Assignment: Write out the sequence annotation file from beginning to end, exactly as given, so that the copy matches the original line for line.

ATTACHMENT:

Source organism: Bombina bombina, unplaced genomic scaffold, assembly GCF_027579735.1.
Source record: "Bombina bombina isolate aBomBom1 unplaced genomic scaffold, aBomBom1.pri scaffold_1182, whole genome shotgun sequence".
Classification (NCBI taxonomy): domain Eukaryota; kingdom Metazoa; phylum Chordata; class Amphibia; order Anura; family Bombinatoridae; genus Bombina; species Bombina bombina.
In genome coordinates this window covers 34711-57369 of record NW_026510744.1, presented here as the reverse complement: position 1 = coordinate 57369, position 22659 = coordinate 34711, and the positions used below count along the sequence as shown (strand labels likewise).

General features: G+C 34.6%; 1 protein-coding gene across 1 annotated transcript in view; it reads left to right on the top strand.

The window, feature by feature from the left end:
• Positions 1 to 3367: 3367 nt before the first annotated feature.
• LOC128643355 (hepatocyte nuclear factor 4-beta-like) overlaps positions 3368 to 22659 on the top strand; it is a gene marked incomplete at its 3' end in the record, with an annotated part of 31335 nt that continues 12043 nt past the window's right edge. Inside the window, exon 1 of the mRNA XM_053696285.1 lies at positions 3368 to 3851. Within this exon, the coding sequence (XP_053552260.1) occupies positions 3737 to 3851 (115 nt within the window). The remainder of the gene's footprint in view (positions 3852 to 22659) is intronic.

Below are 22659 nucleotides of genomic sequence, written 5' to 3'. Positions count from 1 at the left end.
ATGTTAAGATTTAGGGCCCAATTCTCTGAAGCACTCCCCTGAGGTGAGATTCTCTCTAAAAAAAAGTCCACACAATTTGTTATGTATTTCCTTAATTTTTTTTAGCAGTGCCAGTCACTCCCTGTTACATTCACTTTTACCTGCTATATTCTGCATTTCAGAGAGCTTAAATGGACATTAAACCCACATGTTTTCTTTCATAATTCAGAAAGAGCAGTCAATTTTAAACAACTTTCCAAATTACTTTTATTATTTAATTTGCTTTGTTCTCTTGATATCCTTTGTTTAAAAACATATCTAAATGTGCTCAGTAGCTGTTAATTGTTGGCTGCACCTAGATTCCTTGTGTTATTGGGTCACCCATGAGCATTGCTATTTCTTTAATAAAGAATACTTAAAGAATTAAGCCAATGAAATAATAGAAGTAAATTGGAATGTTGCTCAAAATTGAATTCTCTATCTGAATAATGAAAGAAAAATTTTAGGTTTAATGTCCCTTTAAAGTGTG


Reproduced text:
Source organism: Bombina bombina, unplaced genomic scaffold, assembly GCF_027579735.1.
Source record: "Bombina bombina isolate aBomBom1 unplaced genomic scaffold, aBomBom1.pri scaffold_1182, whole genome shotgun sequence".
Classification (NCBI taxonomy): domain Eukaryota; kingdom Metazoa; phylum Chordata; class Amphibia; order Anura; family Bombinatoridae; genus Bombina; species Bombina bombina.
In genome coordinates this window covers 34711-57369 of record NW_026510744.1, presented here as the reverse complement: position 1 = coordinate 57369, position 22659 = coordinate 34711, and the positions used below count along the sequence as shown (strand labels likewise).

General features: G+C 34.6%; 1 protein-coding gene across 1 annotated transcript in view; it reads left to right on the top strand.

The window, feature by feature from the left end:
• Positions 1 to 3367: 3367 nt before the first annotated feature.
• LOC128643355 (hepatocyte nuclear factor 4-beta-like) overlaps positions 3368 to 22659 on the top strand; it is a gene marked incomplete at its 3' end in the record, with an annotated part of 31335 nt that continues 12043 nt past the window's right edge. Inside the window, exon 1 of the mRNA XM_053696285.1 lies at positions 3368 to 3851. Within this exon, the coding sequence (XP_053552260.1) occupies positions 3737 to 3851 (115 nt within the window). The remainder of the gene's footprint in view (positions 3852 to 22659) is intronic.

Below are 22659 nucleotides of genomic sequence, written 5' to 3'. Positions count from 1 at the left end.
ATGTTAAGATTTAGGGCCCAATTCTCTGAAGCACTCCCCTGAGGTGAGATTCTCTCTAAAAAAAAGTCCACACAATTTGTTATGTATTTCCTTAATTTTTTTTAGCAGTGCCAGTCACTCCCTGTTACATTCACTTTTACCTGCTATATTCTGCATTTCAGAGAGCTTAAATGGACATTAAACCCACATGTTTTCTTTCATAATTCAGAAAGAGCAGTCAATTTTAAACAACTTTCCAAATTACTTTTATTATTTAATTTGCTTTGTTCTCTTGATATCCTTTGTTTAAAAACATATCTAAATGTGCTCAGTAGCTGTTAATTGTTGGCTGCACCTAGATTCCTTGTGTTATTGGGTCACCCATGAGCATTGCTATTTCTTTAATAAAGAATACTTAAAGAATTAAGCCAATGAAATAATAGAAGTAAATTGGAATGTTGCTCAAAATTGAATTCTCTATCTGAATAATGAAAGAAAAATTTTAGGTTTAATGTCCCTTTAAAGTGTG